- Computer and rank top k answer of a SQL query
- Answers with approximate probabilities
- Shift focus from probabilities to ranks

Application Example

Challenges

- Compute the exact output probabilities is

computationally hard P-complete - Number of potential answers is large
- 1415 answers in the previous example
- Only interested in the first few of them

Approach given in the paper

- Guarantee
- The top k answers are correct
- The ranking of the top k answers is correct
- Limitations
- Probabilities listed explicitly
- Do not handle continuous attribute values

Possible World

- Definition
- A probabilistic database over schema S is a pair

(W,P), where WW1, ,Wn is a set of database

instances over S, and P W-gt0,1 is a

probability distribution. Each instances Wj for

which P(Wj) gt 0 is called a possible world.

Possible World

- Representation
- Table
- Constraint
- Each instance Jp over schema Sp represents a

probabilistic database over S, denoted Mod(Jp) - S a single relation name R(A1,
,Am,B1,
,Bn),

R(A,B) - Jp table Rp (A, B, p)
- Wj subsets of

Example

DNF Formulas over Tuples

- Definition
- Let (W,P) a probabilistic database, t1,t2,
all

the tuples - ti true if ti?W and ti false if ti W
- A fomula E, P(E)sum(P(Wi) Etrue in Wi)
- E(t1?t5) ?t2, P(E)P(W3)P(W7)P(W10)P(W11)

Queries

- Consider SQL queries of the form
- aggregate op sum,count(sum(1)),min,max
- Given (W,P), the answer is a table like

Possible worlds semantics

- SQL query on Wj a set of tuples

Semantics based on DNF Formulas

- Possible worldssemantics is not practical
- DNF formulas
- Modify q -gt qe
- Evaluate qe on Jp and denote answer ET
- Form of ET t(t1, ,tr), t1? , , tr?
- t.Et1?t2? ?tr
- P(t.E) can be computed easily

DNF Formulas(continue)

- Partition ET by GROUP-BY
- ETG1?G2? ?Gn, Gt1, tm
- Computer P(G.E) is P-complete

Monte Carlo (MC) Simulation

- Naïve MC algorithm
- Approximate P(G.E) by repeatedly choose a random

possible world and compute the frequency of

G.Etrue - Luby and Karps improved MC algorithm

Property of Luby and Karps algorithm

- Let dgt 0
- m number of disjuncts
- N the number of steps executed
- Define
- Then

Top-k Query Evaluation

- Evaluation has two parts
- Evaluate the extend SQL query qe and group the

answer tuples - Run a MC simulation on each group to compute the

probabilities then return the top k probabilities - Goal minimize the total number of simulation

steps

Multisimulation (MS)

- GG1,
,Gn with unknown prob p1,
pn , goal to

find the k objects with highest prob, denoted

TopK G - Assumptions

Multisimulation

- Two intervals ai,bi,aj,bj, if biaj, first is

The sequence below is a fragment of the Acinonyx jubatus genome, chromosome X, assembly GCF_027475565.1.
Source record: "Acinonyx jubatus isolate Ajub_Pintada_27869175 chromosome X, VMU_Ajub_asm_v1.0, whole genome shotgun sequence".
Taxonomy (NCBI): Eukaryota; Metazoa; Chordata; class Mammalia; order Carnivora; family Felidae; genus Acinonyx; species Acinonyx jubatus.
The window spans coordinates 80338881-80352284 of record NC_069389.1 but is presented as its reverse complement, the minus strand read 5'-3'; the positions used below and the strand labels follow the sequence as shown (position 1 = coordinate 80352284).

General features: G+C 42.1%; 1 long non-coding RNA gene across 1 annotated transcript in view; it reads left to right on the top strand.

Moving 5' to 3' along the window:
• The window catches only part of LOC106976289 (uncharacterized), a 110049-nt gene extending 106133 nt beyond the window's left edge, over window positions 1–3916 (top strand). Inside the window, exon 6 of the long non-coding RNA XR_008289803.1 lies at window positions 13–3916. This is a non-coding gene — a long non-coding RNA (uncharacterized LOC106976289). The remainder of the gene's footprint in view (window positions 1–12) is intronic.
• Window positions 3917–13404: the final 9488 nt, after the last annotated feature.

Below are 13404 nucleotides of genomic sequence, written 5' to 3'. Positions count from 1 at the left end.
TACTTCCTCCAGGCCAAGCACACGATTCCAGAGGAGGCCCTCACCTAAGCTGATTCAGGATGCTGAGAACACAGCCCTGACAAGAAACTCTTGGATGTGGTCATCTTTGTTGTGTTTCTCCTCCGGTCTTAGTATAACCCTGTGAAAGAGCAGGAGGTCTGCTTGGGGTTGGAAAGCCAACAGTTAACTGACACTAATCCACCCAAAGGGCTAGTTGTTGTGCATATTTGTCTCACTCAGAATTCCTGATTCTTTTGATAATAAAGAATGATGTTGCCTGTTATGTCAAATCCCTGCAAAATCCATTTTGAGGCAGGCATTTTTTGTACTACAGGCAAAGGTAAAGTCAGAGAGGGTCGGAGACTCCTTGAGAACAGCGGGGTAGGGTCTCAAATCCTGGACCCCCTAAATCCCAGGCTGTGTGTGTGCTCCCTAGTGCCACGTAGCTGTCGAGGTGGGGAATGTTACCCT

below, second is above - Two intervals are separated if we know pi lt pj
- n intervals is k-separated if a set T G of k

intervals any interval in T is above any interval

not in T

Multisimulation

- Sound strategy round robin
- Cost nNopt
- Notations and definitions
- Topk(x1, ,xn) be the ks largest value
- Critical region (c,d)(topk(a1,
,an),

topk1(b1, ,bn)) - Top objects TGi d ai T TopK
- Bottom object BGi bi c BnTopKØ

Multisimulation

- There is a k-separation iff critical region is

empty i.e. cd, TopKT - Gi is a double crosser if ai lt c, d lt bi
- Gi is a lower (upper) crosser if ai lt c (d lt bi)

Multisimulation

- MS Algorithm
- First, try a double crosser
- Then try to find an upper and lower crosser pair
- If not exists it means either all crossers have

the same left endpoint aic or the same right

endpoint dbi. Pick the maximal crosser - After each iteration re-compute the critical

region - Stop when cd, return the set T

The Multisimulation Algorithm

Algorithm Guarantee

- The algorithm always terminates and returns the

correct TopK.For any deterministic algorithm

computing the top k and for any clt2 there exists

an instance on which its cost is cNopt. - Let A be any deterministic algorithm for finding

TopK. Then (a) on any instance the cost of

MS_TopK is at most twice the cost of A, and (b)

for any clt1 there exists an instance where the

cost of A is greater than c times the cost of

MS_TopK.

Discussion

- Extensions
- Extend MS to compute and rank the top k

answers.Tk MS_TopK(G, k) - Tk-1 MS_TopK(Tk, k-1)
- Tk-2 MS_TopK(Tk-1, k-2)
- T1 MS_TopK(T2, 1)
- Variation
- Any-time algorithm which computes and returns the

top answers in order 1,2,3 , and can be stopped

at any time

Review the assumptions

- Precision
- Each step P(p ?aN, bN gt 1-d) and global

precision gt 1-d0, (1- d)N1- d0, d d0/N - Progress fails in general
- After step N of MC, midpoint move by 1/N,

while width of interval shrinks only

O(1/N1/2-1/(N1)1/2)O(N-3/2) - Solution run MC N1/2 iteration at each step
- s.t. The

midpoint moves between steps N and NNa by

Nt-1 - O(1/N1/2 - 1/(NNa)1/2)O(Na-3/2), a1/2
- MS algorithm runs at most 2(NoptNopt 1/2) steps

Optimization

- Initialize the intervals ai, bi to better

estimates than 0, 1 - eliminates low ranking objects from start
- Safe plan rewriting identify subqueries whose

probabilities can be computed inside of the SQL

engine.

Experiment

- Queries

Experiment

Conclusion

- Describe a method for answering top-k queries on

probabilistic databases - Prove the technique to be near optimal and

validate it experimentally

The End

- Thank you all!